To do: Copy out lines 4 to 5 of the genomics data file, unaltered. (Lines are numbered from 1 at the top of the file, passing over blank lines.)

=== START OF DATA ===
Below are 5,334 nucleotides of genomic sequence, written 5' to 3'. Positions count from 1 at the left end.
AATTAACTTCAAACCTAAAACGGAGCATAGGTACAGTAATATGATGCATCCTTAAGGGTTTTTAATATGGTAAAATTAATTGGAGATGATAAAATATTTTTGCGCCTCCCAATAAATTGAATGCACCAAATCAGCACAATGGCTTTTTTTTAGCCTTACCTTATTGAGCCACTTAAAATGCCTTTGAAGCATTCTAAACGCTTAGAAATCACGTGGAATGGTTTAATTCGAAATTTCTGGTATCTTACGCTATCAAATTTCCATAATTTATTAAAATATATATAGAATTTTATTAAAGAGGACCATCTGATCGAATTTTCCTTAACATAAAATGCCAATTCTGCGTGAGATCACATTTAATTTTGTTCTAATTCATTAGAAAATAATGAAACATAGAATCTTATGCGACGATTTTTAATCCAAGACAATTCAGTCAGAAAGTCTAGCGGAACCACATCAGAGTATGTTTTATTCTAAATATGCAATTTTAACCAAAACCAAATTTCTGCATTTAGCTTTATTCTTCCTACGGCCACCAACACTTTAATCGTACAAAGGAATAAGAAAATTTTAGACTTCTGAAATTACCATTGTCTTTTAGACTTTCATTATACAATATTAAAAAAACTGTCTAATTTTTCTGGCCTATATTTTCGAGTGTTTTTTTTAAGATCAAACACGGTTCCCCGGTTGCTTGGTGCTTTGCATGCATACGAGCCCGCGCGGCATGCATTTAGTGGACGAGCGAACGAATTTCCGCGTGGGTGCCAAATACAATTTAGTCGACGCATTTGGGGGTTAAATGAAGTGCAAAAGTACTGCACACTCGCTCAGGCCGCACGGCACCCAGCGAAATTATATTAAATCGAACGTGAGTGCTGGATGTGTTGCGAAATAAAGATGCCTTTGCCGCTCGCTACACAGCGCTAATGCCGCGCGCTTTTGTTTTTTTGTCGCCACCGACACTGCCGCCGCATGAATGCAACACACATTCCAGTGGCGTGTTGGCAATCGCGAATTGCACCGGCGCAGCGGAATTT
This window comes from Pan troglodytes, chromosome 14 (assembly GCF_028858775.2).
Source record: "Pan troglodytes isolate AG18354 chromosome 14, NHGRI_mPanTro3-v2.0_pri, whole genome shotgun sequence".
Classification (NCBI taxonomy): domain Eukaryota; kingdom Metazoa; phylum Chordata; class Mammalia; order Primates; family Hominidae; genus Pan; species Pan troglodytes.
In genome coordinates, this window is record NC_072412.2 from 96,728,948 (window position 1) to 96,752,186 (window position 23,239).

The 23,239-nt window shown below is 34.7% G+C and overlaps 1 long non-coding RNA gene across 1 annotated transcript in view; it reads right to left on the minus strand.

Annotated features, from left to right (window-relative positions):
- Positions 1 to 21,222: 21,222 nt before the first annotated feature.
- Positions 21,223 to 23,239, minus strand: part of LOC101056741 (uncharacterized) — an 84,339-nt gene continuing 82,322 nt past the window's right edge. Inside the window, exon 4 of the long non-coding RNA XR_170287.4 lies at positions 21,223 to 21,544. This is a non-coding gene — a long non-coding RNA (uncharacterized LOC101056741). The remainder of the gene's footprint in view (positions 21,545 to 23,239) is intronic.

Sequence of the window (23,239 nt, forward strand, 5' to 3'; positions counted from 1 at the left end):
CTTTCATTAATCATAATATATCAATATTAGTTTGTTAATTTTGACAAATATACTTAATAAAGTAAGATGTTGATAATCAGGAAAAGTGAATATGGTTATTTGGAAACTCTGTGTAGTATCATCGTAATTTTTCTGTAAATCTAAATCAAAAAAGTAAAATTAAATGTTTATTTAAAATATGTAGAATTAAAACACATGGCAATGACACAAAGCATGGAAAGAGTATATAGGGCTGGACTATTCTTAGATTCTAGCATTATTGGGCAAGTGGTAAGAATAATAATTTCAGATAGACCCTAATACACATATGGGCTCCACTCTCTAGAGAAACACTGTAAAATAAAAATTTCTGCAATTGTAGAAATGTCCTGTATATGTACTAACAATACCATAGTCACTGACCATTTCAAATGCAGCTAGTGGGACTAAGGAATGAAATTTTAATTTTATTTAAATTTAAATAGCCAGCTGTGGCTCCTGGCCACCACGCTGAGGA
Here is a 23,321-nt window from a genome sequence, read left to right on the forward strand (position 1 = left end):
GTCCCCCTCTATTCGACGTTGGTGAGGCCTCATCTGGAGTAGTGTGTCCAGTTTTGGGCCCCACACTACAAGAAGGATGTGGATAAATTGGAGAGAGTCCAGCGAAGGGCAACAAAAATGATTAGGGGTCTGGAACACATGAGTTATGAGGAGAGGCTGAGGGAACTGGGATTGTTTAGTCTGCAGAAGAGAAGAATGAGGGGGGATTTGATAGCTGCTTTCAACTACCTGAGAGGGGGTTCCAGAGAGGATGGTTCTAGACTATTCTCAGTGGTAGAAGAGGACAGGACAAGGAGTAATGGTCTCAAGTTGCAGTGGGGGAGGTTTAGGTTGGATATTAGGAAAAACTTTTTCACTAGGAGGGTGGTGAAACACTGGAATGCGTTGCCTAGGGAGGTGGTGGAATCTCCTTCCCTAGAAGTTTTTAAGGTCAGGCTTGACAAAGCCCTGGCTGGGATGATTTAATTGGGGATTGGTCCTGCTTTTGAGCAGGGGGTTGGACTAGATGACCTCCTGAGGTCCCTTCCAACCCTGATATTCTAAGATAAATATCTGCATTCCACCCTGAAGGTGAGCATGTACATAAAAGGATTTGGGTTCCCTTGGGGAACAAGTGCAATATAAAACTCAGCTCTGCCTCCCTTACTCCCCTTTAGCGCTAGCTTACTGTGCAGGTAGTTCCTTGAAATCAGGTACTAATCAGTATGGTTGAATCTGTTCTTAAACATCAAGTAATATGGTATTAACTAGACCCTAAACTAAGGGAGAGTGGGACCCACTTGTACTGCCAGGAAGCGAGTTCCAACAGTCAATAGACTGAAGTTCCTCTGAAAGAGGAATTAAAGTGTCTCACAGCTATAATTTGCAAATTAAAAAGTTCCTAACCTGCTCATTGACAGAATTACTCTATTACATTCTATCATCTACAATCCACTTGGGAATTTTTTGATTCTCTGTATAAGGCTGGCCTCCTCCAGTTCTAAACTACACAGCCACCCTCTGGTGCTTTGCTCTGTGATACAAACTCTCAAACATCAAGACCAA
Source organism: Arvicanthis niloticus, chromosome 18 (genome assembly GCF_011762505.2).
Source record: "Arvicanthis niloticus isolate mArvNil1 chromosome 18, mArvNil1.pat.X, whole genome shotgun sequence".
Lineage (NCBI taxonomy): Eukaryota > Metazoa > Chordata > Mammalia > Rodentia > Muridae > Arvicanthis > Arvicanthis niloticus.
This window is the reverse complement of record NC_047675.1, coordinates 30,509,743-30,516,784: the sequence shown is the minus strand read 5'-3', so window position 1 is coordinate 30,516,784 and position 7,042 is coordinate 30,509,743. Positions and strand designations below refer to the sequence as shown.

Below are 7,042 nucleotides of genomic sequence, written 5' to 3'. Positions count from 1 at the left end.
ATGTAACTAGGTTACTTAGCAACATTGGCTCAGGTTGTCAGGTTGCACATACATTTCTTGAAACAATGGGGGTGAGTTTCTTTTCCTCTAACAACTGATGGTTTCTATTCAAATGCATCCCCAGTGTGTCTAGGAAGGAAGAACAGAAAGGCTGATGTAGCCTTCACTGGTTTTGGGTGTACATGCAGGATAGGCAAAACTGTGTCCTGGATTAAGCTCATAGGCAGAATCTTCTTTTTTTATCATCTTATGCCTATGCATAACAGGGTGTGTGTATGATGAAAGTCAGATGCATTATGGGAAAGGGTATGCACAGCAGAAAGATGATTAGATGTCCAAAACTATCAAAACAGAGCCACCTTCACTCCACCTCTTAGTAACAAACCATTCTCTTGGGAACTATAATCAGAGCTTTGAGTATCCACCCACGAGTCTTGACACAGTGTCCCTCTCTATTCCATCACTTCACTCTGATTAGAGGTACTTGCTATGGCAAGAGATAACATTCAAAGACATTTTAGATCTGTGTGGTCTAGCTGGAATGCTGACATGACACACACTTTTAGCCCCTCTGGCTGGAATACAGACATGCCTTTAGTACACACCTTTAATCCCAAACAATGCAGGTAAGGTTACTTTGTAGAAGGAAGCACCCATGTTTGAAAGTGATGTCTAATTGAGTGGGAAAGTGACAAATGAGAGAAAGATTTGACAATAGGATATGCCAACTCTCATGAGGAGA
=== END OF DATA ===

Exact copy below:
Source record: "Pan troglodytes isolate AG18354 chromosome 14, NHGRI_mPanTro3-v2.0_pri, whole genome shotgun sequence".
Classification (NCBI taxonomy): domain Eukaryota; kingdom Metazoa; phylum Chordata; class Mammalia; order Primates; family Hominidae; genus Pan; species Pan troglodytes.